“Indeed, we have all received grace upon grace from his fullness.” (John 1:16)
The goal of writing a book on grace is not to add to the noise and bedlam of other writers endeavoring upon the same themes. My primary end was to embark upon my own journey of faith, knowing that through the study of this most sublime doctrine and gift of God that my own spiritual life and understandings would morph and magnify to blinding degrees. But, along with that is the desire that young ministers everywhere would be encouraged to preach the gospel, the whole gospel, and nothing but the gospel.
Youth pastors are too often shied away from preaching the pure, unadulterated message of the gospel. The tendency becomes to rely on regulation, coercion, guilt, and force to get those “wayward” teens to straighten up. Youth ministries can quickly devolve into legalistic playgrounds where rules run rampant. But the fact remains that youth ministry is at its worst when it’s regulated to being nothing more than a teenage daycare, instilling in them only do’s and don’ts. The youth group isn’t a church-appointed obedience school for teens who want to rebel. Rather, it is a vital extension of the church body in which its future dwells.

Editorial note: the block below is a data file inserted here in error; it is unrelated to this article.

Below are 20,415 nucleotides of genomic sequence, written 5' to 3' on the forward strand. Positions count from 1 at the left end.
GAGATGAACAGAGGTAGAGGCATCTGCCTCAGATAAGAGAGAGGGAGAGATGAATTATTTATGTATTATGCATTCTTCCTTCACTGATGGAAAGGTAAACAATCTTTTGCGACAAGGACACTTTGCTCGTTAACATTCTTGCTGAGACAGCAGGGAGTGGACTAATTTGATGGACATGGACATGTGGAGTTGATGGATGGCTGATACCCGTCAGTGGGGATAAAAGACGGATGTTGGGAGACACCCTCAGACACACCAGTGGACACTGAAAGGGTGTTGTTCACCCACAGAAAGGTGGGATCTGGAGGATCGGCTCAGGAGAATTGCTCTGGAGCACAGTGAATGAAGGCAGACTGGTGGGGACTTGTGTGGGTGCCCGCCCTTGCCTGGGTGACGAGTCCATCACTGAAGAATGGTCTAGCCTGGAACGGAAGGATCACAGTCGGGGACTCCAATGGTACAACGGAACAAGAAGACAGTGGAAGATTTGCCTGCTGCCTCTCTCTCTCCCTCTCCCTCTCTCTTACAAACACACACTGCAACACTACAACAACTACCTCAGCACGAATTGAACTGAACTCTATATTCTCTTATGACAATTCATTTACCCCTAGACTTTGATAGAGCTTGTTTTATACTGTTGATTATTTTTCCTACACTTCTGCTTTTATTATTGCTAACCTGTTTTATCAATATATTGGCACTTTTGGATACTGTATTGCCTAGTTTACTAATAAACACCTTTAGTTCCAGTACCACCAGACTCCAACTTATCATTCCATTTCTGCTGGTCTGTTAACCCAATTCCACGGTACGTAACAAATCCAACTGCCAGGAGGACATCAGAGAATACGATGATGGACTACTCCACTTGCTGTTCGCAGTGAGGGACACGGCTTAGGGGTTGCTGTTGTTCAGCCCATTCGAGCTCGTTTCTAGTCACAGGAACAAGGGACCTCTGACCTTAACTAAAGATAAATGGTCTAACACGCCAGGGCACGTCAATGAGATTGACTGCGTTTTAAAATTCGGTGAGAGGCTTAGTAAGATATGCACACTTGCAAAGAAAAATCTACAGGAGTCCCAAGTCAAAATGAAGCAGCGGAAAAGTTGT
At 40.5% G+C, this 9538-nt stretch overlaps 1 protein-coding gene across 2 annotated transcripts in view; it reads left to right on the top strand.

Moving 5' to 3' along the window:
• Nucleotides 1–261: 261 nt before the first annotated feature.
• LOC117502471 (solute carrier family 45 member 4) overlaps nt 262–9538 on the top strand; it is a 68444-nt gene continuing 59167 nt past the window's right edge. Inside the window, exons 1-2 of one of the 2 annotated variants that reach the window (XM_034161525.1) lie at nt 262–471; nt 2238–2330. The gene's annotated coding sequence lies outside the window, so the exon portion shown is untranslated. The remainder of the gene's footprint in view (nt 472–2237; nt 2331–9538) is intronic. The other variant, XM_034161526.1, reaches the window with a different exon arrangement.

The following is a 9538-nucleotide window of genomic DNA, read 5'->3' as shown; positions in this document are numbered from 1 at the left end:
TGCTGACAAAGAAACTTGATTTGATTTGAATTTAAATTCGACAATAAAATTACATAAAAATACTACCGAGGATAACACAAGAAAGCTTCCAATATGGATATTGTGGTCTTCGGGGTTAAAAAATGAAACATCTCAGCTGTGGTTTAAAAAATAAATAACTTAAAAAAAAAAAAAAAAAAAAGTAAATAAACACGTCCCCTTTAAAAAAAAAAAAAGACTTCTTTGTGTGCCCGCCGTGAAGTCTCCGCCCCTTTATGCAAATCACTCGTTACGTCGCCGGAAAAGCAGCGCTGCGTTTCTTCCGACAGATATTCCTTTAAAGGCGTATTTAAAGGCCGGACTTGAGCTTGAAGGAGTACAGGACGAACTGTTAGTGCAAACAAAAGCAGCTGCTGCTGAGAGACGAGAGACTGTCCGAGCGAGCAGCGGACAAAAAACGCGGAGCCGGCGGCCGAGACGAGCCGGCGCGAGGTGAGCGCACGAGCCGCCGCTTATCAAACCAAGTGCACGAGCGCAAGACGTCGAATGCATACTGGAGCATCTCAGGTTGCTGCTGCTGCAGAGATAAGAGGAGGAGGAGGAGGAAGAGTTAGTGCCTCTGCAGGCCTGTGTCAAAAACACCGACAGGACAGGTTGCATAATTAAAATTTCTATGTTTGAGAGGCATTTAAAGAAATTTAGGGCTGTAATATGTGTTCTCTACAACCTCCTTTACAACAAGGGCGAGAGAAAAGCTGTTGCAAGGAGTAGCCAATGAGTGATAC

Youth ministry is at its best when it’s “rightly dividing the Word truth” (2 Tim. 2:15), when it’s describing to teens in a myriad of ways how the gospel frees them to be obedient; how Christ’s finished work for them on the cross liberates them from caring about their own interests to courageously investing their lives in others. The gospel-truth of God’s free and abundant grace is that which enables and empowers students to not talk back to their parents, to not slander their peers behind their backs, to not bully those who are weaker, to not indulge themselves in pornography and drugs — in short, it’s what enables and empowers the Christian life.
Youth ministers, do not recoil at parents’ concern over your message of grace by nullifying it with the admixture of works, and formulas for acceptance by obedience. (Gal. 2:21) Do not cower from this message by infusing it with qualifiers and exceptions is to cage it, relegating it to impotency. To understand how life works, we must first understand the genesis of life in Christ, and that’s through the unsullied, untouched message of grace.
Grace makes the impossible possible.
Grace gives you what you could never get for yourself.
Grace is the only thing that can span vast cavern between guilt and glory.
Grace is so much more than you know and so much better than you think.
Grace that’s so much more than you know and so much better than you think.